Useful scripts

Having been back at Red Hat for about a year and a half now, I’m starting to get back into a mode of ‘fix that which hasn’t yet been fixed by others’. Which, as a consultant, really means ‘make stuff work for clients’. Since most (read: 90% plus) of my deployments have been Satellite-based, I’ve been getting a lot of questions along the lines of “Can I get a report on ${foo} from the Satellite?”

Well, most of the reports that clients are used to, in my experience at least, are no longer available or are very difficult to get in Satellite 6. While not required for operational reasons, those reports often are required for reporting or auditing reasons. Some of the reasons advanced by clients seem specious (at best), but I try not to judge, I simply give them what they ask for, while telling them about better ways to get the results they’re looking for, though perhaps not the data arranged the way they think they want it.

One of my clients wanted to be able to look at a report of hosts/hostgroups that needed updates, and the types of updates (security, bugfix, enhancement), so I decided this was as good a time as any to start scripting some useful things. I don’t know if these things are available elsewhere, and I’m reasonably certain there are better ways to get to the data that I wanted but I’ve now gotten to the point where I have my first “report” available. I’ve tested it against my homelab environment, and it seem to work exactly the way I want it to.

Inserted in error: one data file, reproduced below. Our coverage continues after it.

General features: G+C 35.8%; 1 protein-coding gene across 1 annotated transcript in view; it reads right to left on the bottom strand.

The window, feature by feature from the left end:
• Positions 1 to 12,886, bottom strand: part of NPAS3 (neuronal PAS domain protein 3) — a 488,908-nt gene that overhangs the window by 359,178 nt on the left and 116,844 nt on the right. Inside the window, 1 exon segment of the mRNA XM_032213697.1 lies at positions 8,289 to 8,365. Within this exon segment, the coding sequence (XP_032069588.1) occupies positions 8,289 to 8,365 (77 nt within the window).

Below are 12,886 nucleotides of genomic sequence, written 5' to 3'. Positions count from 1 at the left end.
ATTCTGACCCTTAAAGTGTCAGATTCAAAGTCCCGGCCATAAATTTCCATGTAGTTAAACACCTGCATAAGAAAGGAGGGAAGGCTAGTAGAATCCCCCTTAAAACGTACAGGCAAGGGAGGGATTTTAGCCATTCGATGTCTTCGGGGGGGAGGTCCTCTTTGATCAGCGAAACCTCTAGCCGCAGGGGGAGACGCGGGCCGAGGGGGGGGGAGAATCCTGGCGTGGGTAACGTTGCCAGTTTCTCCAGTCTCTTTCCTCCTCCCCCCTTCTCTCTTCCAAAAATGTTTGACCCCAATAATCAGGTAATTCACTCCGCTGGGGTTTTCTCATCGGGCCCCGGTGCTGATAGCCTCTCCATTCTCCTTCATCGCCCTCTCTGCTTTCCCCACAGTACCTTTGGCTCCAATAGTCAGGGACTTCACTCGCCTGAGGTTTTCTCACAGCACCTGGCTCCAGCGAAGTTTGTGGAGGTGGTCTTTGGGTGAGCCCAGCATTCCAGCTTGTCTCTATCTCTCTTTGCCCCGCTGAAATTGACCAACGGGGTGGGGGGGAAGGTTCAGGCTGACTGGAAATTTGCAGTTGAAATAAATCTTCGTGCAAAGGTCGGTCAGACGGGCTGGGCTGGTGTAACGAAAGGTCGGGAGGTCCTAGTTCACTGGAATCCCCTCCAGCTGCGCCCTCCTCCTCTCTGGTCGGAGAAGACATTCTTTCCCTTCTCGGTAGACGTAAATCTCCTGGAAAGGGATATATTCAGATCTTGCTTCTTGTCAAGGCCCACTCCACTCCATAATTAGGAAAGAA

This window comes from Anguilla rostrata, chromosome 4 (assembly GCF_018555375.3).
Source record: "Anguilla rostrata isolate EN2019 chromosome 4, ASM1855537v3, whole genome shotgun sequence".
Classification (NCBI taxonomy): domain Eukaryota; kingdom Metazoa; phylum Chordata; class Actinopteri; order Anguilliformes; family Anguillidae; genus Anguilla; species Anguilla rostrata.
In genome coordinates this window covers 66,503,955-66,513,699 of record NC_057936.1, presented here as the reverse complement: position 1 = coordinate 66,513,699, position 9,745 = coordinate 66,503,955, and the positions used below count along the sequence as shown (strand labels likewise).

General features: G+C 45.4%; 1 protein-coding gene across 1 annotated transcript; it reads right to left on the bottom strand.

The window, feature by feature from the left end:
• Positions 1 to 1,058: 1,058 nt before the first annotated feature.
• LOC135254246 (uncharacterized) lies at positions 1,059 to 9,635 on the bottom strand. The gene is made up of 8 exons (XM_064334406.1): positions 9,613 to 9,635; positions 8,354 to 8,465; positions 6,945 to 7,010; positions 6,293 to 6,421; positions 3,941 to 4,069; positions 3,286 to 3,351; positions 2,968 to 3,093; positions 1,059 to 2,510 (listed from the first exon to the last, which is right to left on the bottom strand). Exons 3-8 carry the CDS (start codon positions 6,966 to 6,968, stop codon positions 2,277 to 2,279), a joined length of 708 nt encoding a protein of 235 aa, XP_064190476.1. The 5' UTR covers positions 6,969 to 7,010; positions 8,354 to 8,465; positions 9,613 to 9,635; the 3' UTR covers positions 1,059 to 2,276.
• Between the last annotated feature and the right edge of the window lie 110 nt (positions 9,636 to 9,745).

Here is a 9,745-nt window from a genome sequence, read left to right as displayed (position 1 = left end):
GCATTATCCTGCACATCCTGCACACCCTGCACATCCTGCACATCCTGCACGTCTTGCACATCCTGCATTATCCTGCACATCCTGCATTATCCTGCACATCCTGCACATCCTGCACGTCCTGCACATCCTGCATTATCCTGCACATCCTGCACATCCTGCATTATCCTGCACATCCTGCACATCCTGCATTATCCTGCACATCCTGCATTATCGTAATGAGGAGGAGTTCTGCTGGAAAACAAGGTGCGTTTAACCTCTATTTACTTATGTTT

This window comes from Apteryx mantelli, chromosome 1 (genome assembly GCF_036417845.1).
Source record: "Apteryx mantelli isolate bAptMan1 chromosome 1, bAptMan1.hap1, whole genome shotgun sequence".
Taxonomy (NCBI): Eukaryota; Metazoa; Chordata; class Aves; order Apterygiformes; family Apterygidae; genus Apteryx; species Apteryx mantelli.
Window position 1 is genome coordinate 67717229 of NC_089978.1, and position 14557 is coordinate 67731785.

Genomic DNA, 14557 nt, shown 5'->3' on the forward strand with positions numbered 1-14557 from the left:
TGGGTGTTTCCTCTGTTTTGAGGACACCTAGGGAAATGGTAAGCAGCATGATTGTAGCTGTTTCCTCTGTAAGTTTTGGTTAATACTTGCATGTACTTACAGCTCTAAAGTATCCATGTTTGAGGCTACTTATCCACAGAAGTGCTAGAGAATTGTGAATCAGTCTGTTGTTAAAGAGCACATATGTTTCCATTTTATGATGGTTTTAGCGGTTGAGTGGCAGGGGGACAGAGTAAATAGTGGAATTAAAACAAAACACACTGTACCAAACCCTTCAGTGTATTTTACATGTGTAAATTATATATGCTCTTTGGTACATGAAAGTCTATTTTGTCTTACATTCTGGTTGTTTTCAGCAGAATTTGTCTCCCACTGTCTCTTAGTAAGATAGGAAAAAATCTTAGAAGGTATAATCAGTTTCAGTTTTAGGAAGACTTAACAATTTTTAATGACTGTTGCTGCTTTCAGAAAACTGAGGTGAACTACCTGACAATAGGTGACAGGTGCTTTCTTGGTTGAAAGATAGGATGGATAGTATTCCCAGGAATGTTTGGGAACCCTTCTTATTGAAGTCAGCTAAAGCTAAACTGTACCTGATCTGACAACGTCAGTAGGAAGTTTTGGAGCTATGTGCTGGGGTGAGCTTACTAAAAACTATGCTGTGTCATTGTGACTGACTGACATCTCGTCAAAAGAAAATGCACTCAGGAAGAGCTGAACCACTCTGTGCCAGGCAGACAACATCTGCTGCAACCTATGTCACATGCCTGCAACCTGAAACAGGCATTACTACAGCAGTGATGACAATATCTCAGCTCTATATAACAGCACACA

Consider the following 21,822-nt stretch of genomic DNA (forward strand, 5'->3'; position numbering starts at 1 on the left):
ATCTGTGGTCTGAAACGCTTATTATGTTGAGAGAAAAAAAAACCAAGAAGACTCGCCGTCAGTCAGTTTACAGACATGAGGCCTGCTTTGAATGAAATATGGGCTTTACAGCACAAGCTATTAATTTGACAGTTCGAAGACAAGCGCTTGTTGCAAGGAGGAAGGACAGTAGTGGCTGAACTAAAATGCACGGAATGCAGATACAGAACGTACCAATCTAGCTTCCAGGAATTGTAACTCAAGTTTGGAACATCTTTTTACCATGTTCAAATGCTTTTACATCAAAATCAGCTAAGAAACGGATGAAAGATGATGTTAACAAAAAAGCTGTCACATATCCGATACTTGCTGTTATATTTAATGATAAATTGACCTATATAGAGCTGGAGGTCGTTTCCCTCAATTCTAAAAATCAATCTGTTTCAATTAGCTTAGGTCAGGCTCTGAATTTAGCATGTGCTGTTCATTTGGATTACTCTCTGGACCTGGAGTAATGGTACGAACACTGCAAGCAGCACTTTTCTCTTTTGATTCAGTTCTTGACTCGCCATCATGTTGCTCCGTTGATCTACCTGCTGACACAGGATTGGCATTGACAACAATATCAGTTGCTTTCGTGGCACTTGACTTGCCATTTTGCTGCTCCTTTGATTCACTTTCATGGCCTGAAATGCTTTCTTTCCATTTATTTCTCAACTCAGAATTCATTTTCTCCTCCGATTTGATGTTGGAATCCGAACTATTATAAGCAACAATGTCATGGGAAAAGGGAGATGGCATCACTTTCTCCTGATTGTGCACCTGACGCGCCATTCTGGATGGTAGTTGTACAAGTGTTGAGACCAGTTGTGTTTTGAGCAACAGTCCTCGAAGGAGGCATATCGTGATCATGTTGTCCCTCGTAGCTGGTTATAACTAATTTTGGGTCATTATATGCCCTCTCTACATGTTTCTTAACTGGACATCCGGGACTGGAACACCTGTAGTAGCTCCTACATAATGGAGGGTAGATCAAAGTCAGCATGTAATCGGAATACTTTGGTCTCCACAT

This report is in the form of an OpenOffice / LibreOffice workbook (.ods format), and details the hosts in the Satellite that have applicable errata outstanding and how many errata are outstanding. It then creates a new sheet for each host, which lists all of the errata available for that host, the type of erratum (security, bugfix, enhancement), and how many packages are affected by that erratum. Then it creates individual sheets for each erratum outstanding across the entire environment, and lists the erratum ID, the name, the type, and the actual packages it affects / updates.

If you want to take a look at it, head over to GitHub ( and grab the sources, create an appropriate credentials.json file, then run the script. If you find it useful, let me know – if you’d like to see something added to it, or if you’d like to see another report, also let me know and I’ll do what I can.

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